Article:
I should note that the dissertation chapters that coincide with this portion of the discussion are among the most accessible of the entire work. They’re also rich with detail in a way that this conversation can really only approximate. Remember, Daymon has made his dissertation available for purchase in bound form here. All of the proceeds will go to the Utah Food Bank.
Brad: So we’re going to shift back from theology to the more historical narrative. We’re in the 1930s, we’re located in the administration of President Grant. Just to recap a few of the key developments of this time, perhaps the most significant of which being the formal and forever break with polygamist Fundamentalist Mormons. This is also a time when the administrative structure of the Church, with the help of several key figures including Charles W. Nibley and J. Reuben Clark, is increasingly corporatized organizationally. There’s a major move toward financial solvency, toward centralization of virtually all productive and distributive operations. A lot of the local autonomy that had been distributed at the level of individual stakes by John Taylor—in order to give the sealing keys to patriarchs—that was all reigned in, even to the point that beginning in Grant’s administration patriarchs began to be subject to a kind of surveillance, an approval process of sorts. They would have to bring in representative copies of their transcribed blessings for the Stake President to examine, to give suggestions on changes and improvements, etc. This whole centralization process is under way, under Grant, at the same time as real productive processes are being implemented and are growing under Church welfare. This all coincides with the rising star of an individual who is going now to take center stage in our conversation and that is Harold B. Lee.
Daymon: Lee’s entrance on the scene coincides with the functional breakdown of the economy. One of the key points regarding this structural reorganization of the Church in the 20s and 30s is that centralization is only possible because you’re dealing with mostly liquid assets. When you’re dealing with monetized offerings—that is revenue streams—as opposed to, say, chickens it is much easier to consolidate all of the assets you control in a centralized place. Lee comes onto the scene and this impulse toward centralized productive efficiency is almost like the sealed portion of the Book of Mormon.
Brad: It’s the dominant new paradigm.
Daymon: It becomes the basis for a confidence and even a promise that we can finally be led to Zion.
Brad: And owing in no small part to his success as an administrator overseeing the welfare program, Lee is called as an apostle by Grant, and is in place as an influential member of the Q12 when the guy who ends up getting most of the credit in our minds for what Grant and Lee did takes over as Church president, and that’s David O. McKay. McKay’s a key figure, looks more like a modern Mormon than Grant, and his administration is typically associated with modernization, with a lot of the organizational and structural changes that actually took place under Grant.
Daymon: McKay really, despite his typical association as the kind of founder of Modern Mormonism, actually seems a bit dismayed by a lot of these transformations that were going on, particularly by some of what Lee was doing. In 1960, however, he gives Lee this pretty modest task. He asks Lee to form a committee to edit some manuals. To look over the curriculum and make sure there aren’t any major redundancies or inconsistencies, etc.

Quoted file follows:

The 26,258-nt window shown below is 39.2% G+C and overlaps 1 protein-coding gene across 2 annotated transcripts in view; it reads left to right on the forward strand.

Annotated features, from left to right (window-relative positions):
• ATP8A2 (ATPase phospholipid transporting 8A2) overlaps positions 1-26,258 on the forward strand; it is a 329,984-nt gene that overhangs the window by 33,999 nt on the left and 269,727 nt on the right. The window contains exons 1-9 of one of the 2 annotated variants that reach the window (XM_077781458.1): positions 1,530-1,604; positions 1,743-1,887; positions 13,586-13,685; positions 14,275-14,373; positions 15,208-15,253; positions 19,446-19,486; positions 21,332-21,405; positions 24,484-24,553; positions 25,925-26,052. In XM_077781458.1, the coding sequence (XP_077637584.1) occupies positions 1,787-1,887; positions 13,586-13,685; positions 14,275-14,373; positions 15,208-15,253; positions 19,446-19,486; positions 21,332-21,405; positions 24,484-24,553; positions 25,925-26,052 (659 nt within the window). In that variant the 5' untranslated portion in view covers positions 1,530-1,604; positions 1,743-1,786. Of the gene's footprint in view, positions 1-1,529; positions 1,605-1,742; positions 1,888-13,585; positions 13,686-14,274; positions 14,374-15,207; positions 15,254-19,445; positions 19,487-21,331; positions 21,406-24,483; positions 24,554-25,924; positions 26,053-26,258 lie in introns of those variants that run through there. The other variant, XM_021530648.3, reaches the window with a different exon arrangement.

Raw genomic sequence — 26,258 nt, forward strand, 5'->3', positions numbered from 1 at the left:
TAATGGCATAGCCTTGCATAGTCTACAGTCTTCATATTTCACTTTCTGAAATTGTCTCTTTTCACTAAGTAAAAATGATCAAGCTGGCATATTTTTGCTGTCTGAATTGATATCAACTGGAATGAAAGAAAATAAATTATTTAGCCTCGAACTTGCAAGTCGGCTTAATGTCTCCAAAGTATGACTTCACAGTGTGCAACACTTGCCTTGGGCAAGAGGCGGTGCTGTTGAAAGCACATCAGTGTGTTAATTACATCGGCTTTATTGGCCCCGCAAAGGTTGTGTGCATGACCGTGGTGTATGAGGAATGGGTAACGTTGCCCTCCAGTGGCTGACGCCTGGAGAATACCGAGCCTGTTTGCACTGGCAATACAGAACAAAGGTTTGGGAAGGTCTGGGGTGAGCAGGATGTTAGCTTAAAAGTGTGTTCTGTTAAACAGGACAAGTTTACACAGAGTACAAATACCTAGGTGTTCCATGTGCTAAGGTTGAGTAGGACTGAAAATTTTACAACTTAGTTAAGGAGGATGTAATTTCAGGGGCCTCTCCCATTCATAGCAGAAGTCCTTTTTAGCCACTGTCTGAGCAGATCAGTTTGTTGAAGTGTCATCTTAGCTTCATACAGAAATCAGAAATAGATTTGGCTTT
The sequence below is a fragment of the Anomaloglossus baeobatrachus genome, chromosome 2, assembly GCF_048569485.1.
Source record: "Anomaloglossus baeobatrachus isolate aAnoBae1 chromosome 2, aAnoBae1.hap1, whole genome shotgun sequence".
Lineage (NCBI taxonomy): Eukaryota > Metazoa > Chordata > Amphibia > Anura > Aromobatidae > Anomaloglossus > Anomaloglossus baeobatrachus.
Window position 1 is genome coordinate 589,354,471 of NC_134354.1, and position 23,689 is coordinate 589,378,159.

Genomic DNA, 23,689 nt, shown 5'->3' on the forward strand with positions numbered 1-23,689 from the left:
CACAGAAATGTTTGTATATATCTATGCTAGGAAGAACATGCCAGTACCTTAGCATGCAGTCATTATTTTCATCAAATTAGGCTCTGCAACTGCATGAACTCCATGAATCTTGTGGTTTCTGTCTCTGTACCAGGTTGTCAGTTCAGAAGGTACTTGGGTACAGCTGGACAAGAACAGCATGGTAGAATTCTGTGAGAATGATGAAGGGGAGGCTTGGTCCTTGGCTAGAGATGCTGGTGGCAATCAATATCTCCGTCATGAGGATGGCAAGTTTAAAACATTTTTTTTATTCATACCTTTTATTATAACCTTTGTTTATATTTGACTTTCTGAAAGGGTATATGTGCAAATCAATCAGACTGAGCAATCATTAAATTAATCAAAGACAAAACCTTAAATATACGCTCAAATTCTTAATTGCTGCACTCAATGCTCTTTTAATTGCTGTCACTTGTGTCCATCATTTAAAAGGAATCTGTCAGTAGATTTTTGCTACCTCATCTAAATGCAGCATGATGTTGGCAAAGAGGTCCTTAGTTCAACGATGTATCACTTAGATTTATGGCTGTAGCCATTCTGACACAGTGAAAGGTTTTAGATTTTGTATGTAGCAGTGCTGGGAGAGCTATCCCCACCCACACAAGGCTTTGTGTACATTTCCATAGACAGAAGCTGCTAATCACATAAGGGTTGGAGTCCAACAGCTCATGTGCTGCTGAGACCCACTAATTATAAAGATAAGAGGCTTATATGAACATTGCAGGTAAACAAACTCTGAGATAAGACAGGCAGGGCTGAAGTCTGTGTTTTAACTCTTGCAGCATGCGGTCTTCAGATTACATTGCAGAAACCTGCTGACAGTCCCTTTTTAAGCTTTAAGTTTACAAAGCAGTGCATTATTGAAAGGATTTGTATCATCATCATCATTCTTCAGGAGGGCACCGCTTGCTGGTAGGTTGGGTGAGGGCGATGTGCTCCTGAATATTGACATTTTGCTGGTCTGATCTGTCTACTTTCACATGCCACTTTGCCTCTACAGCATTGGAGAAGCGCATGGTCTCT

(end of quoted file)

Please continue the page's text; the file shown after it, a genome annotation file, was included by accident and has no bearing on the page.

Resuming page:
Brad: To basically streamline the production processes involved in a handful of Church curricula. And part of what motivates this is a number of demographic and cultural changes that the Church is undergoing right now. In the post-war era, they’re getting internal sociological data projections suggesting that enormous international growth is coming, and that by the year 2000, we’re going to have maybe 10 or 15 million Church members.
Daymon: An irony here is that while theological speculation had pretty much disappeared in the Church, financial and sociological speculations start to really run wild. My work is not unique in highlighting some of this. The Church was involved in all kinds of financial speculation, deficit spending under Henry Moyle—all this is driven by sociological speculation and by projections that soon there are going to be so many millions more Church members, and they’re all going to be outside the United States. In particular they’re going to be in Latin America. How are we going to make these manuals accessible to Latin Americans?
Brad: And accessibility here is not just about the logistics of shipping and distribution, either. There’s a kind of colonialist logic embedded here. It’s important to remember what this period of history is like in America, the jingoism, the paranoia about non-Americans, there’s still a lot of racism, of both the overt and more subtle varieties, including in the Church and among Church leaders, and a lot of these projections for growth involve non-white, non-American populations. They’re going to need milk, not meat.
Daymon: They’re often illiterate, they’re of course not aware of all these doctrinal complexities.
Brad: They don’t even get capitalism, let alone the Gospel.
Daymon: A number of these guys that Lee brings on to help him revise the curricula in 1960-61 had missionary experience working with Native Americans, with “Lamanites,” Boyd K. Packer being a leading example. Their experience among Native Americans led them to believe “these folks just don’t get the Gospel.”